Wisconsin Reports First Equine WNV Case of 2017

The unvaccinated yearling Standardbred-cross gelding from Clark County was euthanized.

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An unvaccinated yearling Standardbred-cross gelding from Clark County is the first reported Wisconsin horse to have become infected with West Nile virus (WNV) this year. The gelding was euthanized.

"It’s been a very wet summer so far this year, which contributes to a growing mosquito problem,” said Julie McGwin, DVM, equine program veterinarian for the Wisconsin Department of Agriculture, Trade, and Consumer Protection.

West Nile is transmitted to horses via bites from infected mosquitoes. Clinical signs for WNV include flulike signs, where the horse seems mildly anorexic and depressed; fine and coarse muscle and skin fasciculation; hyperesthesia (hypersensitivity to touch and sound); changes in mentation (mentality), when horses look like they are daydreaming or "just not with it"; occasional somnolence (drowsiness); propulsive walking (driving or pushing forward, often without control); and "spinal" signs, including asymmetrical weakness. Some horses show asymmetrical or symmetrical ataxia. Equine mortality rate can be as high as 30-40%.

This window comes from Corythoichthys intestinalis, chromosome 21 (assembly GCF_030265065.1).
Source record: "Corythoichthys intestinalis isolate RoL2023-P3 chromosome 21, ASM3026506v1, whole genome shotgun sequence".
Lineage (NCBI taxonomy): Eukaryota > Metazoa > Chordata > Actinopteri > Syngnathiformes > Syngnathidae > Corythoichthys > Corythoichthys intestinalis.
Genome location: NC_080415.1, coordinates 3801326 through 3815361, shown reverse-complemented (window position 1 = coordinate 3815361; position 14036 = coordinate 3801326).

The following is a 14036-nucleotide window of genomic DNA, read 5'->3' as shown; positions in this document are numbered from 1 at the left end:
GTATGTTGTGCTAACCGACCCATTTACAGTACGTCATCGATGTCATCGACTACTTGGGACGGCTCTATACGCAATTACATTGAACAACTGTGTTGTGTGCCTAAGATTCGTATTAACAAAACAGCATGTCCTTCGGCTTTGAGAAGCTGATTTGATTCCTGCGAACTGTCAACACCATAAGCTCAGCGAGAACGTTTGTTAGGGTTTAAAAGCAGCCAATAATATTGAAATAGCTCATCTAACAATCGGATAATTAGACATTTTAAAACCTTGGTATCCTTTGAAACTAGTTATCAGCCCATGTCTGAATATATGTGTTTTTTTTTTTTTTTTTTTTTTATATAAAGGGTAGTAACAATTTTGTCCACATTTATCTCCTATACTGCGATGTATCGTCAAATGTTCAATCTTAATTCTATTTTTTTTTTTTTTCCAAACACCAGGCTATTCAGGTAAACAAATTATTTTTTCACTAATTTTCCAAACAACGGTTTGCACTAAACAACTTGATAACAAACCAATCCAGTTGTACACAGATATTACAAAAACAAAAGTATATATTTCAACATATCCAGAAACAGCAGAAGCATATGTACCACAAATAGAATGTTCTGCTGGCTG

The virus is not contagious between horses, but can be carried by mosquitos from a bird to horses and humans. While humans can contract WNV, the virus does not pass directly between people and horses. Mosquitoes biting warm-blooded animals is the only route of transmission

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